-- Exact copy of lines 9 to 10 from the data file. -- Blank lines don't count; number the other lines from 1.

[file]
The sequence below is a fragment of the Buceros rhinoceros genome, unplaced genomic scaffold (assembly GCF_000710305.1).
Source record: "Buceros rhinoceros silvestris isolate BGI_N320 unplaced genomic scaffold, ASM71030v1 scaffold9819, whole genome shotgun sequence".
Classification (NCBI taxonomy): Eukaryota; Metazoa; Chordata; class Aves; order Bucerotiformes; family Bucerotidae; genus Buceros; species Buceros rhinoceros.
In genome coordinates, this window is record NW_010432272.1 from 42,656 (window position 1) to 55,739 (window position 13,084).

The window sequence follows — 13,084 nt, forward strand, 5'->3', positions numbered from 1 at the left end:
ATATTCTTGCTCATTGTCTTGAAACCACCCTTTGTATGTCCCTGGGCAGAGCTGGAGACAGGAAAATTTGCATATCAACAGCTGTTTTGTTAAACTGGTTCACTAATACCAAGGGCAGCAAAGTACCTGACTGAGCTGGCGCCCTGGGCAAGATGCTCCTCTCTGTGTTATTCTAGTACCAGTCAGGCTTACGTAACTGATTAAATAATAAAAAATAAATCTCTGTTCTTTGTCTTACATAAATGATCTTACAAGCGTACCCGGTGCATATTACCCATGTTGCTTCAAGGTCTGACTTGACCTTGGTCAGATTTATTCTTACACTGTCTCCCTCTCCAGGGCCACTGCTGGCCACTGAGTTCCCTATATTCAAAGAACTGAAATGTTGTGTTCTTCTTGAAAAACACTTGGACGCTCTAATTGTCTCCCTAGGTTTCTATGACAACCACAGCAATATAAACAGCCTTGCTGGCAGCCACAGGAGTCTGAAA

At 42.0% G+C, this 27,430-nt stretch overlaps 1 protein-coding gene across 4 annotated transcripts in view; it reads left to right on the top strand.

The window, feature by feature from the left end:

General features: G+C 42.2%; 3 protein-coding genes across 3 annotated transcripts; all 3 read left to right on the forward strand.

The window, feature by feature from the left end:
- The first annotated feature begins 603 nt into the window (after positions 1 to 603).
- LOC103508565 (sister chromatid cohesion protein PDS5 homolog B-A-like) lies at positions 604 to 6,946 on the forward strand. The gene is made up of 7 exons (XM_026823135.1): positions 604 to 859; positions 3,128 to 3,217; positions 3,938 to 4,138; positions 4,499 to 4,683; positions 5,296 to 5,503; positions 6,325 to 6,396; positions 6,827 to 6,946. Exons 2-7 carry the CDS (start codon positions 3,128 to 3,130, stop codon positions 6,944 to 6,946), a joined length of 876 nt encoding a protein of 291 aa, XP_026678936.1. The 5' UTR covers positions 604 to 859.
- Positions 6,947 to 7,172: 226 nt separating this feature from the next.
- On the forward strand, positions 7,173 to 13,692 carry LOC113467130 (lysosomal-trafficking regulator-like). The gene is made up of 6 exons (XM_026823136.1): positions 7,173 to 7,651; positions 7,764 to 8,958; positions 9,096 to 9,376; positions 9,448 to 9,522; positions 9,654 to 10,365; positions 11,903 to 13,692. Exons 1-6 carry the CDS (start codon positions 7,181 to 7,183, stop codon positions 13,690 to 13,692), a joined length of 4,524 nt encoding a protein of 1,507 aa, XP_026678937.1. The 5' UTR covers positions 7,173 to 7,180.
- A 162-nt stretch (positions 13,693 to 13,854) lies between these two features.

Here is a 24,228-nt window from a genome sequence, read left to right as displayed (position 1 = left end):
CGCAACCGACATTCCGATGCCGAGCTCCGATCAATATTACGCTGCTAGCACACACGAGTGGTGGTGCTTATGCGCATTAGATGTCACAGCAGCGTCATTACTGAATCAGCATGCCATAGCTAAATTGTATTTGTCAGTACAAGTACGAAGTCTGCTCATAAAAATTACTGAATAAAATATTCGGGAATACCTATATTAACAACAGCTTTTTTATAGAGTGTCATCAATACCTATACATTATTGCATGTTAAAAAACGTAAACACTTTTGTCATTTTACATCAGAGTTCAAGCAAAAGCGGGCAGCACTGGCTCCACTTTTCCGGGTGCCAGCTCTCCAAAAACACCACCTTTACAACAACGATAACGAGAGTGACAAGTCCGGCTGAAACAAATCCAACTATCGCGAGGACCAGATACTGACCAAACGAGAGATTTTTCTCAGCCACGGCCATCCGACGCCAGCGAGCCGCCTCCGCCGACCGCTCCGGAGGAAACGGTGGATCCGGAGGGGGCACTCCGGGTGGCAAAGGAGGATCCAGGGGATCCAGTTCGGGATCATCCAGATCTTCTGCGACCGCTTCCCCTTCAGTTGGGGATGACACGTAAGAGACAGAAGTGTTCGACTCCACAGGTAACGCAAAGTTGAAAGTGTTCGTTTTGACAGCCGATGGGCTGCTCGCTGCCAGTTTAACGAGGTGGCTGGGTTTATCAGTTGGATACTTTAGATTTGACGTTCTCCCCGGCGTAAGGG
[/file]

General features: G+C 42.2%; 3 protein-coding genes across 3 annotated transcripts; all 3 read left to right on the forward strand.

The window, feature by feature from the left end: